[PD] [offtopic] Re: That C++ is slower thing again

mark mark at junklight.com
Mon Nov 24 11:19:14 CET 2003

"Strange. "Many years ago" I coded for EPROM as well, and weirdly, it was
the corss-compiler vendors that were slow to offer C++, while I was
constantly bugging them about it. This is kind of interesting, since you
apparently knew embedded systems programmers that didn't want C++. Perhaps
they were really hardware engineers who soft of evolved into doing software,
and even the concept of using C and not assembler was very experimental in
their minds."

Ha Ha - spot on! I learned a lot from working with them though. Very bizarre
meet people who can do mental arithmetic in hex as well. Racing car
are a strange bunch at the best of times and all a bit obsessed - you should
the things they did to their casings - drilling away all material they
excess. Great place to work though. 

"Even though stuff like dynamic allocation was irrelevant at the time, I
sure could have used the syntactical, organizational help that C++ offers,
when doing those 128KB - 512KB ROMs.  I think that paradoxically, it was
because I was so size and speed conscious, that I was in tune with what the
compilers were generating, that I realized that using C++ would have been a
great design-time convenience, whithout imposing run-time cost. "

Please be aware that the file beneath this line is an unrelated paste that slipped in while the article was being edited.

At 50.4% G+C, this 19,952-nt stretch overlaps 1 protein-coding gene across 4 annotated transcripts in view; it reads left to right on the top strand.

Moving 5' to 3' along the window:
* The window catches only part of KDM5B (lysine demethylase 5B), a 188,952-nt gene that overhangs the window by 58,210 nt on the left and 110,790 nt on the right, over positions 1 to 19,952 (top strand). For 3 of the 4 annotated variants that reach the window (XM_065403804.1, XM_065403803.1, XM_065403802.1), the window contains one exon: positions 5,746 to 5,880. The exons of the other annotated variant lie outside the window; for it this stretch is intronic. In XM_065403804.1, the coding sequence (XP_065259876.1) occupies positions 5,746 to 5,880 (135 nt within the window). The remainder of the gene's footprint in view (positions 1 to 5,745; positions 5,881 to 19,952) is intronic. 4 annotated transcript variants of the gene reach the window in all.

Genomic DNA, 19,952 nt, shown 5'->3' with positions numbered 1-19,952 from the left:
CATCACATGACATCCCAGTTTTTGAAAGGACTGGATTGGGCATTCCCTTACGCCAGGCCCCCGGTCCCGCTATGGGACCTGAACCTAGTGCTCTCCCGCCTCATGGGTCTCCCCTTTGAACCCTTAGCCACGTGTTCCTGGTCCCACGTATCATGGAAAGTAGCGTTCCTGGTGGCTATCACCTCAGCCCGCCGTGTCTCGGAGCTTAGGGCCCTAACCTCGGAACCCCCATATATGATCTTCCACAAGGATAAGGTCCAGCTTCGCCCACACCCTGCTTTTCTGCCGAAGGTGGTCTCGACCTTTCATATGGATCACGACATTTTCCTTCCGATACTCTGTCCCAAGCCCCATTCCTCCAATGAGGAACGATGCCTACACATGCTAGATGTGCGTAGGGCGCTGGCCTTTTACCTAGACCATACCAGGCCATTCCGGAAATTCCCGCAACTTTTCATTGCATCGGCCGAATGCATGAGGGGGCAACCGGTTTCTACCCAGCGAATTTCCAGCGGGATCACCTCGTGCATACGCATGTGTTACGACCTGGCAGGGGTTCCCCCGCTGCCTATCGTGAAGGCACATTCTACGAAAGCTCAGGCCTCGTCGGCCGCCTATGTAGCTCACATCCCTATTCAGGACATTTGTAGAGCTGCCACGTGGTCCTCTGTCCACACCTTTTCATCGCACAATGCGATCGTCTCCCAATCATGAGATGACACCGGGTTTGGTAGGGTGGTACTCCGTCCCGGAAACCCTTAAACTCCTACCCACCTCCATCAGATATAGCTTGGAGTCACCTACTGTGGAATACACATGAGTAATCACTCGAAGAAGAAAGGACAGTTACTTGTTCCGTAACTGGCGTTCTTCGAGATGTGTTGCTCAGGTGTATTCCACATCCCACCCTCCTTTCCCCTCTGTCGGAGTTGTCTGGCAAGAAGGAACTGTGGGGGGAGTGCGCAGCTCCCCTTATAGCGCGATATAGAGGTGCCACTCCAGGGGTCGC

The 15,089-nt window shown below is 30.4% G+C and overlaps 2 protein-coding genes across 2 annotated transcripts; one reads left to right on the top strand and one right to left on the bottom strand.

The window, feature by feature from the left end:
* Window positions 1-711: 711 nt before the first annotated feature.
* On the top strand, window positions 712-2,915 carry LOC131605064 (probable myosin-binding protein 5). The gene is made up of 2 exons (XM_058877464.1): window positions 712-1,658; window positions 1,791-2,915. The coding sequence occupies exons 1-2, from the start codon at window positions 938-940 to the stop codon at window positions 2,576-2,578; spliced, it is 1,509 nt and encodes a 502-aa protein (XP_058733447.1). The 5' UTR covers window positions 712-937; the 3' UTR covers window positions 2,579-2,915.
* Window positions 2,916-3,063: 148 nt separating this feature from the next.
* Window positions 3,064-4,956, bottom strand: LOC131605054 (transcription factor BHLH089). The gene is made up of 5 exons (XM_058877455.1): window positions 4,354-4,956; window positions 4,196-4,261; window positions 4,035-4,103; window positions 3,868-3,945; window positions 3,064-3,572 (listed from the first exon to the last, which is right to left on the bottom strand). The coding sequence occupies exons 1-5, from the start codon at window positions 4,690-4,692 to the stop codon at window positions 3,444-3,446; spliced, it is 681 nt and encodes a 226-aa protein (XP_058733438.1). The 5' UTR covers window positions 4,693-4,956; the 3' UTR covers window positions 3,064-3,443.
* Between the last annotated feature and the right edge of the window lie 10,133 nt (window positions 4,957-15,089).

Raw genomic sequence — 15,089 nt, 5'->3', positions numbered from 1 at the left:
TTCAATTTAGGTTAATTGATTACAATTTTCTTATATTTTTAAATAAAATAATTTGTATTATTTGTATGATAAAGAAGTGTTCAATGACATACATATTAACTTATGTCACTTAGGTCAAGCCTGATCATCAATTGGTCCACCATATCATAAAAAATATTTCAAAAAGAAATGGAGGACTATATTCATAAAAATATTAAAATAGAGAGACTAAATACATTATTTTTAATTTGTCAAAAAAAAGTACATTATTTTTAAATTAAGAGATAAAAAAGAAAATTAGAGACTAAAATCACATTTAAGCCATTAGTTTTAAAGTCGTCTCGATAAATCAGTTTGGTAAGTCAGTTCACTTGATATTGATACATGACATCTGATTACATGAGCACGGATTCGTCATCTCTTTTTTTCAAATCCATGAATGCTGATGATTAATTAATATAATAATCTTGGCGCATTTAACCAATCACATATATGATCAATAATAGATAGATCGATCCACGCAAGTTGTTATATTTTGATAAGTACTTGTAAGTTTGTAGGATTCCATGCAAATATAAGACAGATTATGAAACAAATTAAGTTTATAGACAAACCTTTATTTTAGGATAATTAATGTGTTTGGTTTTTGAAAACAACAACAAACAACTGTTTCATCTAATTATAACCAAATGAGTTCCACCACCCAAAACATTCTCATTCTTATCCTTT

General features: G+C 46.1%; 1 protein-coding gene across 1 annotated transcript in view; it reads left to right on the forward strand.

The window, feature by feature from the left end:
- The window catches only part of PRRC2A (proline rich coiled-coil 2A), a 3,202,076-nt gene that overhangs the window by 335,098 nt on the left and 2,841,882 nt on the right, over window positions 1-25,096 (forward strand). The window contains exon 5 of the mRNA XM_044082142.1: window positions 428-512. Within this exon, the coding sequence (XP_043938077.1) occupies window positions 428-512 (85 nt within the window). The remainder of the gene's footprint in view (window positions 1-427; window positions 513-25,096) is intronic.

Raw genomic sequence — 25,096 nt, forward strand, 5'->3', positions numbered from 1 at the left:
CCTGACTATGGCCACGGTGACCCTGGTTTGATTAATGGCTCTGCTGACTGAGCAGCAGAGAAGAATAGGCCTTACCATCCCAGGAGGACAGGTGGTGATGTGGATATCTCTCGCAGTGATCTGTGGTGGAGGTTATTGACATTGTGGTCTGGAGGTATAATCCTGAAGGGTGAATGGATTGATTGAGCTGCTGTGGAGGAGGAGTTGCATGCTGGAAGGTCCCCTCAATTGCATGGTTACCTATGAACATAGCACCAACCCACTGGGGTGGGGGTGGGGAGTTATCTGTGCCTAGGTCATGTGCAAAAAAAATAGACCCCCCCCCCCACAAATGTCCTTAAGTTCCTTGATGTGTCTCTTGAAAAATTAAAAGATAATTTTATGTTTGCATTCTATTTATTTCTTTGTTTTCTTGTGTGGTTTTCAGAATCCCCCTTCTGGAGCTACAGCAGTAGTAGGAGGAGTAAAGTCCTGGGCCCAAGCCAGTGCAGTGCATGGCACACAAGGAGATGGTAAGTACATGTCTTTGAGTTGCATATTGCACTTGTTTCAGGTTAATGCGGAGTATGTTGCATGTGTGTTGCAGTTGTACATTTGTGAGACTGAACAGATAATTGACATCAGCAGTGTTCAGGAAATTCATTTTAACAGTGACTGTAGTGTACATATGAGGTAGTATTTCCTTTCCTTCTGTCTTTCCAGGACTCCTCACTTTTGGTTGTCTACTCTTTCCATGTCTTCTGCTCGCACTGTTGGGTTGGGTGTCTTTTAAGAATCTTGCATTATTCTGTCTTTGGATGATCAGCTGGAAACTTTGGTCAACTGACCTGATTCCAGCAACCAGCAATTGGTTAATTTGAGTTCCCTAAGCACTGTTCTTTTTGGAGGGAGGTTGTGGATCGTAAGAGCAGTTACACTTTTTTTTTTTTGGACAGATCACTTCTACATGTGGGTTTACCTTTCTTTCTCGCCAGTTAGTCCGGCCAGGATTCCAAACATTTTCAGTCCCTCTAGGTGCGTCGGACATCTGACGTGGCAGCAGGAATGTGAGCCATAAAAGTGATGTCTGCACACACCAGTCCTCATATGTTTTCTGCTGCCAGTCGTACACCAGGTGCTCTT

And this was indeed my argument too :-) 

"No, I disagree with you here. C++ is not "marginally slower than C;". But
statement is of course quite vague "

I was simply making a concesion to the fact that C++ occasionally has the
odd extra
pointer de-reference which in some peoples minds that slows it down. You are
correct though - by the time its been optimised etc. it makes no difference
at all. 

"But for most practical purposes, C++ is the same as C as far as run-time 
performance is concerned. At least, from a theoretical point of view, this 
_must_ be true - both C and C++ are compiled, statically typed, languages. 
Maybe some computer science graduate could verify or refute this

Not sure how you would go about proving it but my (many) years of experience

bears this out. 



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